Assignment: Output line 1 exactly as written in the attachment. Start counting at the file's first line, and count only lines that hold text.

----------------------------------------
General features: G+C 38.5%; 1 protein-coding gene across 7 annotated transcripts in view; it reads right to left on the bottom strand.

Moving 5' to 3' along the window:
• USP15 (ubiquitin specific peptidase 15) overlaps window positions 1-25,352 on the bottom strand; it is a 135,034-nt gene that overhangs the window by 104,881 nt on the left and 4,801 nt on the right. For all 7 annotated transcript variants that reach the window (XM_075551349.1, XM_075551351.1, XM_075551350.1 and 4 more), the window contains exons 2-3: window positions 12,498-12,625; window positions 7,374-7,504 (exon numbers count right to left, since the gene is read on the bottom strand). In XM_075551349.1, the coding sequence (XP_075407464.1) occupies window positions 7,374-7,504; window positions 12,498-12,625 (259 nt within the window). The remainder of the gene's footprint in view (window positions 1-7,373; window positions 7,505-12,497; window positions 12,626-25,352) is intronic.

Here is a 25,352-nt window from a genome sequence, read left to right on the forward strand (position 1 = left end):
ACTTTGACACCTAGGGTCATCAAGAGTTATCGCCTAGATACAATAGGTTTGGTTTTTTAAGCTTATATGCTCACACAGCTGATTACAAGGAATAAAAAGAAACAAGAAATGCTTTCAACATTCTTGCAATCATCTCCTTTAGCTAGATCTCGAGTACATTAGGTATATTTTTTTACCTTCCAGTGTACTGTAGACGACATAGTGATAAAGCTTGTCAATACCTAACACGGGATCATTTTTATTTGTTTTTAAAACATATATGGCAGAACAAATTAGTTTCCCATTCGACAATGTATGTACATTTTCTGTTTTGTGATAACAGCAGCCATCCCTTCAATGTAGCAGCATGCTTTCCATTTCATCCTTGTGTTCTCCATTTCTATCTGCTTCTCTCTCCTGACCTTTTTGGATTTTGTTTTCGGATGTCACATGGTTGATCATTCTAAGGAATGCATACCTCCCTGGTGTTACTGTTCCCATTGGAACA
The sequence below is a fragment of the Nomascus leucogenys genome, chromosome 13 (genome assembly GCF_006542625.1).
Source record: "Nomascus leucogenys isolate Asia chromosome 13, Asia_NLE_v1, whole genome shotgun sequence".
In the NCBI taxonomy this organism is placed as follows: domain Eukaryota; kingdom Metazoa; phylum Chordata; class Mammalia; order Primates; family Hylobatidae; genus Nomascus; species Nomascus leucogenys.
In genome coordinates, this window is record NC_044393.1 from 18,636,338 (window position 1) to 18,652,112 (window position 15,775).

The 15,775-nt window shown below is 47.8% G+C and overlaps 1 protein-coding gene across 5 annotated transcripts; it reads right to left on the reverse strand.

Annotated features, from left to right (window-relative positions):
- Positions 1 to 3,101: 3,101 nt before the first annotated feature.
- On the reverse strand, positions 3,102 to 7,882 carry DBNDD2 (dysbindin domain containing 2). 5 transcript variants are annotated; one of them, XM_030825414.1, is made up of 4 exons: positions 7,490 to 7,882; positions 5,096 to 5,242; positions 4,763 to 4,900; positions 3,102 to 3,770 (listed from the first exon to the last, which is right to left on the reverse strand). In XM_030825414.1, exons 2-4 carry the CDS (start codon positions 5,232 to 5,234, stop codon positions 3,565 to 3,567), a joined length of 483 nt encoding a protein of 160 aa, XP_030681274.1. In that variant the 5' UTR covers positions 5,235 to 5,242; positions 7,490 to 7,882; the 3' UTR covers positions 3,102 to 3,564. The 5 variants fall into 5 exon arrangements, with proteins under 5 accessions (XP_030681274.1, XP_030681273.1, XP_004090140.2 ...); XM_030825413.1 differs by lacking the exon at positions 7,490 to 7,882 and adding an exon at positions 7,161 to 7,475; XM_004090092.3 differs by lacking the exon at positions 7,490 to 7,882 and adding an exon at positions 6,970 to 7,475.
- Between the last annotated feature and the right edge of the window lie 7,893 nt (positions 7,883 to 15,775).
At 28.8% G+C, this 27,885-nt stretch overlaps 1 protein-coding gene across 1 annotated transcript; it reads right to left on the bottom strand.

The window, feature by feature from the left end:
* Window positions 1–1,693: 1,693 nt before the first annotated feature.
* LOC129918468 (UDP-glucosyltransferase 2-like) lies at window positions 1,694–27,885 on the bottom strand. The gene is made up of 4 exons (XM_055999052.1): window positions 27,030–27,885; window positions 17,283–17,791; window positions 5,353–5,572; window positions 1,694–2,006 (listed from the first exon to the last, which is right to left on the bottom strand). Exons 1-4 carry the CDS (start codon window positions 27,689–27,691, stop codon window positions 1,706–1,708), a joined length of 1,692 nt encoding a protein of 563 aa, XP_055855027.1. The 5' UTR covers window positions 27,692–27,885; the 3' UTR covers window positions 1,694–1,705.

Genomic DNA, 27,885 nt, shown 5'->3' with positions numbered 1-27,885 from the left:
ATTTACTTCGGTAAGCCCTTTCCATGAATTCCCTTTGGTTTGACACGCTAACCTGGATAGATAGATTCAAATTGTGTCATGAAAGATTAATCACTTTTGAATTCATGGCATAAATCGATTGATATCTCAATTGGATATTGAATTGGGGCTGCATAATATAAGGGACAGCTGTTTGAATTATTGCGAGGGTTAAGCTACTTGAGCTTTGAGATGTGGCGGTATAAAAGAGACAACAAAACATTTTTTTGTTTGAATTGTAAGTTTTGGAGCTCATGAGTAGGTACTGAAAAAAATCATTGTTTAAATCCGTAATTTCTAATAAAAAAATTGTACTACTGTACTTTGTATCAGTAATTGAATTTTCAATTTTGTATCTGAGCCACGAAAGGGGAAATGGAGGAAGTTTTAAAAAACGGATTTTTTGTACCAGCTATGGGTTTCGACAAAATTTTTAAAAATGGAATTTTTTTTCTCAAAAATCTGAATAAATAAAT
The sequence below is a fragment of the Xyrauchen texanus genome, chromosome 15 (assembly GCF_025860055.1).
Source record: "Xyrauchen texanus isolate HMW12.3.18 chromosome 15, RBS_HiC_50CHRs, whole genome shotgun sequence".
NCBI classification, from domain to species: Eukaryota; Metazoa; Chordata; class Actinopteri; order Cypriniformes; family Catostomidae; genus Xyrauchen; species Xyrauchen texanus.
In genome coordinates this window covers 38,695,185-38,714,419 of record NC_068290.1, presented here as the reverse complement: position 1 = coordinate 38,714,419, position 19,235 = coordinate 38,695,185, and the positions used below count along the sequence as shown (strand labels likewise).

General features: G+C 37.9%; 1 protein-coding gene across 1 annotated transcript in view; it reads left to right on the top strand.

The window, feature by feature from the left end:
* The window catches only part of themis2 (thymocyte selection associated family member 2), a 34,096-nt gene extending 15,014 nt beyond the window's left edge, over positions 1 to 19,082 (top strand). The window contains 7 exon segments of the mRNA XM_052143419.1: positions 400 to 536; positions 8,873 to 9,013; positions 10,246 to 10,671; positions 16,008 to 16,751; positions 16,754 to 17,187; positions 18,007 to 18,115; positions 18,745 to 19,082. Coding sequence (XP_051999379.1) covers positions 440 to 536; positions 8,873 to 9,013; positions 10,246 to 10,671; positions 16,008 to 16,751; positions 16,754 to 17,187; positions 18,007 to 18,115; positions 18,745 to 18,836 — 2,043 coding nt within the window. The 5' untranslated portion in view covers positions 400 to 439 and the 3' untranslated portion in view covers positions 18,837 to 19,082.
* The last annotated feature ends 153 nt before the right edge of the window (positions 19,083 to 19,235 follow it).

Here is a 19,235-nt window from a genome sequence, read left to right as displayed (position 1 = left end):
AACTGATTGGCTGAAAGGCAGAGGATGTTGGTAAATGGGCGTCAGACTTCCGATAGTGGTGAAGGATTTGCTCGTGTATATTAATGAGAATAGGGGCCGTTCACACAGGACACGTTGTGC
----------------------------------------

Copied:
General features: G+C 38.5%; 1 protein-coding gene across 7 annotated transcripts in view; it reads right to left on the bottom strand.